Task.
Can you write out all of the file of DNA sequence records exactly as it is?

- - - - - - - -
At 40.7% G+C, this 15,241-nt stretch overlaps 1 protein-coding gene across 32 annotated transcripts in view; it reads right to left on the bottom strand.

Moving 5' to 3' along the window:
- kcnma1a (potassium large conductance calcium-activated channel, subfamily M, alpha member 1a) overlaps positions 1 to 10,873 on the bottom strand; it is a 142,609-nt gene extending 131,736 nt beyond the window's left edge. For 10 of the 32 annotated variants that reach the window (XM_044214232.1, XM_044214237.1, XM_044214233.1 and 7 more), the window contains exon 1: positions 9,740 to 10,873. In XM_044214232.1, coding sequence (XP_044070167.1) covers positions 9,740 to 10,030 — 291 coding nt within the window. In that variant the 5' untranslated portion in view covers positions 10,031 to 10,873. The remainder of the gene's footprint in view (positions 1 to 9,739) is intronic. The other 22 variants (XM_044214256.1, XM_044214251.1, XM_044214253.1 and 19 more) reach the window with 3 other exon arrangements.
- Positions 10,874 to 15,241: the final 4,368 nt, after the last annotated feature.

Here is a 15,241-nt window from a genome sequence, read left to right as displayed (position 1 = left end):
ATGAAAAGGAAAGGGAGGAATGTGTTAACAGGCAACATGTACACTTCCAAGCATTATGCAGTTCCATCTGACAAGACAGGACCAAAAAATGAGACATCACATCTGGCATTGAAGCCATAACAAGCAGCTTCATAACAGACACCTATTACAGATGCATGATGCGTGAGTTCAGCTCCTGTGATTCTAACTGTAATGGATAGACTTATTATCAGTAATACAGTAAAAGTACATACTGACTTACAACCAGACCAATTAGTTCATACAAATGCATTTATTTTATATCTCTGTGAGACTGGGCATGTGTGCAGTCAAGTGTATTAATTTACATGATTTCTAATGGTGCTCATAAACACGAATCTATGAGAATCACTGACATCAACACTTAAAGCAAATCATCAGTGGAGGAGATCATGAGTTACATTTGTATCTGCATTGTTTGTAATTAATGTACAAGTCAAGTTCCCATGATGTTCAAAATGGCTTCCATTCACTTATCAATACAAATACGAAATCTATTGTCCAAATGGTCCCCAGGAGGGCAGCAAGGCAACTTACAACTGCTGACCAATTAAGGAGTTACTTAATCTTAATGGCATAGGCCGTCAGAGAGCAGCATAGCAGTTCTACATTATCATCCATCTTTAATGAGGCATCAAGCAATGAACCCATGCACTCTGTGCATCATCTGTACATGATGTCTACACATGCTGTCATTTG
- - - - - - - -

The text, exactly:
At 40.7% G+C, this 15,241-nt stretch overlaps 1 protein-coding gene across 32 annotated transcripts in view; it reads right to left on the bottom strand.

Moving 5' to 3' along the window:
- kcnma1a (potassium large conductance calcium-activated channel, subfamily M, alpha member 1a) overlaps positions 1 to 10,873 on the bottom strand; it is a 142,609-nt gene extending 131,736 nt beyond the window's left edge. For 10 of the 32 annotated variants that reach the window (XM_044214232.1, XM_044214237.1, XM_044214233.1 and 7 more), the window contains exon 1: positions 9,740 to 10,873. In XM_044214232.1, coding sequence (XP_044070167.1) covers positions 9,740 to 10,030 — 291 coding nt within the window. In that variant the 5' untranslated portion in view covers positions 10,031 to 10,873. The remainder of the gene's footprint in view (positions 1 to 9,739) is intronic. The other 22 variants (XM_044214256.1, XM_044214251.1, XM_044214253.1 and 19 more) reach the window with 3 other exon arrangements.
- Positions 10,874 to 15,241: the final 4,368 nt, after the last annotated feature.

Here is a 15,241-nt window from a genome sequence, read left to right as displayed (position 1 = left end):
ATGAAAAGGAAAGGGAGGAATGTGTTAACAGGCAACATGTACACTTCCAAGCATTATGCAGTTCCATCTGACAAGACAGGACCAAAAAATGAGACATCACATCTGGCATTGAAGCCATAACAAGCAGCTTCATAACAGACACCTATTACAGATGCATGATGCGTGAGTTCAGCTCCTGTGATTCTAACTGTAATGGATAGACTTATTATCAGTAATACAGTAAAAGTACATACTGACTTACAACCAGACCAATTAGTTCATACAAATGCATTTATTTTATATCTCTGTGAGACTGGGCATGTGTGCAGTCAAGTGTATTAATTTACATGATTTCTAATGGTGCTCATAAACACGAATCTATGAGAATCACTGACATCAACACTTAAAGCAAATCATCAGTGGAGGAGATCATGAGTTACATTTGTATCTGCATTGTTTGTAATTAATGTACAAGTCAAGTTCCCATGATGTTCAAAATGGCTTCCATTCACTTATCAATACAAATACGAAATCTATTGTCCAAATGGTCCCCAGGAGGGCAGCAAGGCAACTTACAACTGCTGACCAATTAAGGAGTTACTTAATCTTAATGGCATAGGCCGTCAGAGAGCAGCATAGCAGTTCTACATTATCATCCATCTTTAATGAGGCATCAAGCAATGAACCCATGCACTCTGTGCATCATCTGTACATGATGTCTACACATGCTGTCATTTG